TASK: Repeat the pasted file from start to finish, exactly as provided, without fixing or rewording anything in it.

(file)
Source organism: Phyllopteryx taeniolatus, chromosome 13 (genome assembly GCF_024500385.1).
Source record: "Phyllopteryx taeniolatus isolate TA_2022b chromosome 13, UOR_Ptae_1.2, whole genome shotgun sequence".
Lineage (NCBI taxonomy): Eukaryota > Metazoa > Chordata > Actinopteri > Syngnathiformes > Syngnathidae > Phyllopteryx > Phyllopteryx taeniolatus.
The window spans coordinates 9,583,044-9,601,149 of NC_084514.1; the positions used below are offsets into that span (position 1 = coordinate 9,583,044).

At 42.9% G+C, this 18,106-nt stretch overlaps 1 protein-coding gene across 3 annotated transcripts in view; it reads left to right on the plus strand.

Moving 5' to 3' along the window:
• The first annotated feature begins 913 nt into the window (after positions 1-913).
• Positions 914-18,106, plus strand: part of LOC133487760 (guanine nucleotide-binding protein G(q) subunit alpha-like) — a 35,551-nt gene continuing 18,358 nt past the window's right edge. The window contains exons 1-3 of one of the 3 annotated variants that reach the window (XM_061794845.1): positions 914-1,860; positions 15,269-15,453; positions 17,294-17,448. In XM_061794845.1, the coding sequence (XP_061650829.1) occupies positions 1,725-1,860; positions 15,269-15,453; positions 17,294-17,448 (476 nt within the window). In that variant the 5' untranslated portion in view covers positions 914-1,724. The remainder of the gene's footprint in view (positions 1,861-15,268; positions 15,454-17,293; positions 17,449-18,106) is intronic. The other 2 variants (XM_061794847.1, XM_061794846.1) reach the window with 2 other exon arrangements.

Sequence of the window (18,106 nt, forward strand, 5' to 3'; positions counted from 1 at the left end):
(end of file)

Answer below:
Source organism: Phyllopteryx taeniolatus, chromosome 13 (genome assembly GCF_024500385.1).
Source record: "Phyllopteryx taeniolatus isolate TA_2022b chromosome 13, UOR_Ptae_1.2, whole genome shotgun sequence".
Lineage (NCBI taxonomy): Eukaryota > Metazoa > Chordata > Actinopteri > Syngnathiformes > Syngnathidae > Phyllopteryx > Phyllopteryx taeniolatus.
The window spans coordinates 9,583,044-9,601,149 of NC_084514.1; the positions used below are offsets into that span (position 1 = coordinate 9,583,044).

At 42.9% G+C, this 18,106-nt stretch overlaps 1 protein-coding gene across 3 annotated transcripts in view; it reads left to right on the plus strand.

Moving 5' to 3' along the window:
• The first annotated feature begins 913 nt into the window (after positions 1-913).
• Positions 914-18,106, plus strand: part of LOC133487760 (guanine nucleotide-binding protein G(q) subunit alpha-like) — a 35,551-nt gene continuing 18,358 nt past the window's right edge. The window contains exons 1-3 of one of the 3 annotated variants that reach the window (XM_061794845.1): positions 914-1,860; positions 15,269-15,453; positions 17,294-17,448. In XM_061794845.1, the coding sequence (XP_061650829.1) occupies positions 1,725-1,860; positions 15,269-15,453; positions 17,294-17,448 (476 nt within the window). In that variant the 5' untranslated portion in view covers positions 914-1,724. The remainder of the gene's footprint in view (positions 1,861-15,268; positions 15,454-17,293; positions 17,449-18,106) is intronic. The other 2 variants (XM_061794847.1, XM_061794846.1) reach the window with 2 other exon arrangements.

Sequence of the window (18,106 nt, forward strand, 5' to 3'; positions counted from 1 at the left end):